Opinion and analysis of the day's music news.

'Staggering' Pandora Fact of the Day
-- One in five people aged 12 to 24 have listened to Pandora in the past month, according to a new study by Edison Research. Eleven percent has listened to AM/FM online streams while 8% has listened to online radio other than Pandora. Edison was blown away by its finding: "These are some staggering figures - not only have 20% of 12-24 year-olds listened to Pandora in the past month, but 13% have done so in the past week - and this is nationally representative, projectable research data. While we have seen server-based metrics that have demonstrated Pandora's incredible growth over the past few years, this level of recalled listening amongst 12-24 year olds is truly a significant finding."

Edison wasn't amazed just by the popularity of Pandora but by the listenership achieved by other online radio stations: "Even taking Pandora out of the equation, the reach of online-only radio from services such as Slacker, Accuradio, Last.FM and others is nearly equivalent to the online reach of their tower-laden cousins. The 'long tail' of independent online radio in other words, is nearly the same size as the dog in terms of reach." (Edison Research blog)

Cord-Cutting + Cable TV
One analyst is telling people to cool down after a recent Credit Suisse report about the high prevalence of cord-cutting, its downgrade of cable industry companies and its upgrade of Netflix.

BTIG analyst Richard Greenfield has found that only 8% of those surveyed were willing to give up cable TV if it meant missing sports, reality shows or premium channel programming. Greenfield found the percentage that was likely to actually switch to Internet from cable was closer to 5%. And even in that case he says such a switch would take years to play out. Cord-cutting might sound "cool," Greenfield concluded, but few consumers will actually follow through.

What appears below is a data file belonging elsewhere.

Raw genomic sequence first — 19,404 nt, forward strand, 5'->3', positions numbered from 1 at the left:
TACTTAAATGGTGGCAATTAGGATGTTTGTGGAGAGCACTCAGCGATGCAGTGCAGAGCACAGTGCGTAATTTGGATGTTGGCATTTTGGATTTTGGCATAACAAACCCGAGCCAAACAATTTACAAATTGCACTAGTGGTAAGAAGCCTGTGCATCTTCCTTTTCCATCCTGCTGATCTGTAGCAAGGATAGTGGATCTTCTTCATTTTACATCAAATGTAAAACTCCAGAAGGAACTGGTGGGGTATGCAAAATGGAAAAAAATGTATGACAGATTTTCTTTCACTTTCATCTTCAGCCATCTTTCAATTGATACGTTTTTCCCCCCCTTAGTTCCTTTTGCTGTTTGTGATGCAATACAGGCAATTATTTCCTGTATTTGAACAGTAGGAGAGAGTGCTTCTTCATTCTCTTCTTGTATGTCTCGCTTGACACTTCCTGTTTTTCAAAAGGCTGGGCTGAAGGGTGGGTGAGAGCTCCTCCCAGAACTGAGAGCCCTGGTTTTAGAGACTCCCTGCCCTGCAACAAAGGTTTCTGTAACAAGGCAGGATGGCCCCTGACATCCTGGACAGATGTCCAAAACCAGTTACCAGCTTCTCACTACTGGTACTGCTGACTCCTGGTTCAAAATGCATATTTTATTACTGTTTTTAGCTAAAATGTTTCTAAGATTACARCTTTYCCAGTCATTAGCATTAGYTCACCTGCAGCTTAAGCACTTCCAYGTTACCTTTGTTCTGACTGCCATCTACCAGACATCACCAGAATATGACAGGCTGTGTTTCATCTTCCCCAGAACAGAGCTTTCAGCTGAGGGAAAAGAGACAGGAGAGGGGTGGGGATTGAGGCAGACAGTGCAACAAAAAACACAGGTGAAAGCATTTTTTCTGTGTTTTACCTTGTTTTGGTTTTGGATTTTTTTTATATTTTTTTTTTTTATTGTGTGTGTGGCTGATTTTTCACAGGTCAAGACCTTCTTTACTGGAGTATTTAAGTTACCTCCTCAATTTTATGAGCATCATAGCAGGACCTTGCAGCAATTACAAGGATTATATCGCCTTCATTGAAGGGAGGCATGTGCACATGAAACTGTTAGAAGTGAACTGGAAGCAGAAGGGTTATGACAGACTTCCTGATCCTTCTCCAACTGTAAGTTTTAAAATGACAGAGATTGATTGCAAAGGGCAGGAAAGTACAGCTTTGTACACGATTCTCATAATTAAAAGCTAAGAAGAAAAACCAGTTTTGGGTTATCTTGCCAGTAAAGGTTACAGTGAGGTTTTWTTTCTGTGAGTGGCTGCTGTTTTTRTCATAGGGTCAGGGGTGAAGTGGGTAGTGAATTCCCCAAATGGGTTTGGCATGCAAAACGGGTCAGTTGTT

Cord-cutting has been a hot topic this year. While there seems to be a near-universal understanding that Internet viewing has become a common, mainstream activity, there is much disagreement on the degree to which consumers are willing to give up cable TV. Just as many people say the CD is dead, plenty of people are saying cable TV is dead.

Just how dead is cable TV? It's down, but definitely not dead. In August, new data from SNL Kagan showed the number of pay TV subscribers in the U.S. declined for the first time in history in the second quarter. Six out of eight cable TV operators reported their worst subscriber losses over during the period. SNL Kagan analysts have plenty of explanations for this drop that don't include cord-cutting: the recessions, last year's broadcast digital transition and the housing market slump.
(Crain's New York, NewTeeVee)

Net Neutrality Bill Dead?
-- Rep. Henry Waxman's net neutrality bill has failed to get Republican support and is considered by many to be dead. Some in Washington, however, are saying the bill could move on without a consensus. From The Hill's Hillicon Valley blog: "Waxman may move forward with a bill that does not get full agreement from all sides in the debate but that seems to have enough support to pass the House, three aides said. As Congressional staffers weigh input from public interest groups and cable, phone, and Internet companies, their consideration has in part turned to whether moving without the approval of certain major stakeholders would sink the bill, the aides said." (Reuters, The Hill)

Liz Phair On 'Sticking It To The Man'
-- Liz Phair writes at the Wall Street Journal's Speakeasy blog prior to this weekend's Matador Records 21st anniversary concern in Las Vegas: "In the early nineties, many of the bands on the label and Matador staffers themselves came from well-educated, upper middle class backgrounds and we wasted no time putting all that good grooming to use "sticking it to the man." We made up outrageous bios to pass on to legitimate publications like Newsweek and People, we encouraged provocative answers to dull interview questions, basically trying to channel a kind of late-stage Beatles malaise, believing this to be the only way to force mainstream media to focus on the songs and not the performers. The music was all that was left standing once we were finished with our schoolyard shenanigans." (Speakeasy)